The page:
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Ask the Lawyer: What Charges Do I Face if Accused of Sexual Harassment?

By Mathew B. Tully

Service members who engage in sexual harassment could be charged with failure to obey a regulation in violation of Article 92 of the Uniform Code of Military Justice. The list of potential offenses, however, does not end there, particularly for officers.

As SECNAVINST 5300.26D states, “[e]ach member of the team is entitled to be treated fairly, with dignity and respect, and must be allowed to work in an environment free of unlawful discrimination.” Whether it occurs on duty or off duty, sexual harassment is prohibited.

DoD Directive 1440.1 defines “sexual harassment” as “[a] form of sex discrimination that involves unwelcomed sexual advances, requests for sexual favors, and other verbal or physical conduct of a sexual nature.” Such conduct qualifies as sexual harassment if a service member’s subjection to or rejection of it would impact a term or condition of a person’s job, pay, or career, or if it impacts employment decisions affecting the victim. Such conduct could also rise to the level of sexual harassment if it “interferes with an individual’s performance or creates an intimidating, hostile, or offensive environment.”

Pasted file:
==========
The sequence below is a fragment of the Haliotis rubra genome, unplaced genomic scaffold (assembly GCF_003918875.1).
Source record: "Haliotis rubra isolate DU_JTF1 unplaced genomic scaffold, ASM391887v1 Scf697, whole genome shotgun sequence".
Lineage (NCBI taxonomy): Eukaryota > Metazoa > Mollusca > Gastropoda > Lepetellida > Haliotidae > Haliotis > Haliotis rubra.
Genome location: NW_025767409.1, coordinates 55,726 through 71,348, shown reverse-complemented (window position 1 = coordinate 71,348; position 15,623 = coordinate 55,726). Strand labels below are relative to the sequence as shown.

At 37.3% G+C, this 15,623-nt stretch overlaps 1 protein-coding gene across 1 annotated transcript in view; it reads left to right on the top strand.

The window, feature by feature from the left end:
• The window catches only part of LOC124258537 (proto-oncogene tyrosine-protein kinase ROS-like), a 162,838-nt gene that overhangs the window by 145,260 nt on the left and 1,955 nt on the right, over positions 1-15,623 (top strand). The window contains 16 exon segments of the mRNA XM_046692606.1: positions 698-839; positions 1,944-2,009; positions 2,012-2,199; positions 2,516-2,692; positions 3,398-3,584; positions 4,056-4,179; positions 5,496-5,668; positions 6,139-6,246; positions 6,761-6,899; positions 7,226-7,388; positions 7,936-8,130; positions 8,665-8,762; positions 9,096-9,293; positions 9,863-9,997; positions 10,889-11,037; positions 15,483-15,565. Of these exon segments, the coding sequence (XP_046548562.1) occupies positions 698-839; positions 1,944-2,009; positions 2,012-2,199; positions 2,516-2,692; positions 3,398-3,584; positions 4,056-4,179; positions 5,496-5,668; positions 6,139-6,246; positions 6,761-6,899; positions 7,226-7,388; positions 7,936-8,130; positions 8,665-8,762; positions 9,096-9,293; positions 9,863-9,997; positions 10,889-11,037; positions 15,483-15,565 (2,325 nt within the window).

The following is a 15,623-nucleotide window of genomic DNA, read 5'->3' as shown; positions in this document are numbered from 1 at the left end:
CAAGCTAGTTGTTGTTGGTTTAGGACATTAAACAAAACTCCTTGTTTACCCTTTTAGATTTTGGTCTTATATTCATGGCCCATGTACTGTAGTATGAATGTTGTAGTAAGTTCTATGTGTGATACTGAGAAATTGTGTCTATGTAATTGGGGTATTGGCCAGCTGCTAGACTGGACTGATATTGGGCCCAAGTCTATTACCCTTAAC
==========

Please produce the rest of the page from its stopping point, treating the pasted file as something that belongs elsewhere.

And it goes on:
As the U.S. Court of Military Appeals ruled in U.S. v. William Dear (1994), sexual harassment could qualify as maltreatment in violation of Article 93. This case involved an Army staff sergeant who repeatedly made offensive gestures and comments to a female subordinate. For sexual harassment to rise to the level of an Article 93 offense, the victim must be subject to the orders of the accused, whose conduct must have been cruel toward, oppressed, or maltreated him or her. The fact that the officer repeated his offensive comments and gestures over a two-week period constituted maltreatment, the court said.

Further, the U.S. Army Court of Criminal Appeals ruled in U.S. v. Claude Carson (2001) that the sexual harassment does not have to result in “physical or mental pain or suffering” of the victim to qualify as maltreatment. This case involved an Army sergeant who repeatedly exposed himself to a female subordinate, who later said she was shocked and bothered by this conduct. The sergeant challenged his Article 93 conviction, claiming a maltreatment offense hinges on the victim suffering physical or mental pain. However, the court said a “nonconsensual sexual act or gesture may constitute sexual harassment and maltreatment without this negative victim impact.”

More recently, the U.S. Navy-Marine Corps Court of Criminal Appeals ruled in U.S. v. Dominic Altier (2012) that a Navy mechanical technician could be convicted of both fraternization and sexual harassment in violation of Article 92 by making unwanted sexual advances to a subordinate. He challenged his conviction on the two Article 92 specifications, claiming they amounted to a multiplicity of charges. But the court found he engaged in two “separate, distinct, and discrete acts” that could be charged separately. More specifically, he was too familiar with the subordinate in a senior-subordinate relationship (i.e., fraternization), and he created a hostile work environment (i.e., sexual harassment).

Service members who are facing Article 92 or Article 93 charges over alleged sexually harassing conduct should consult with a military law attorney.


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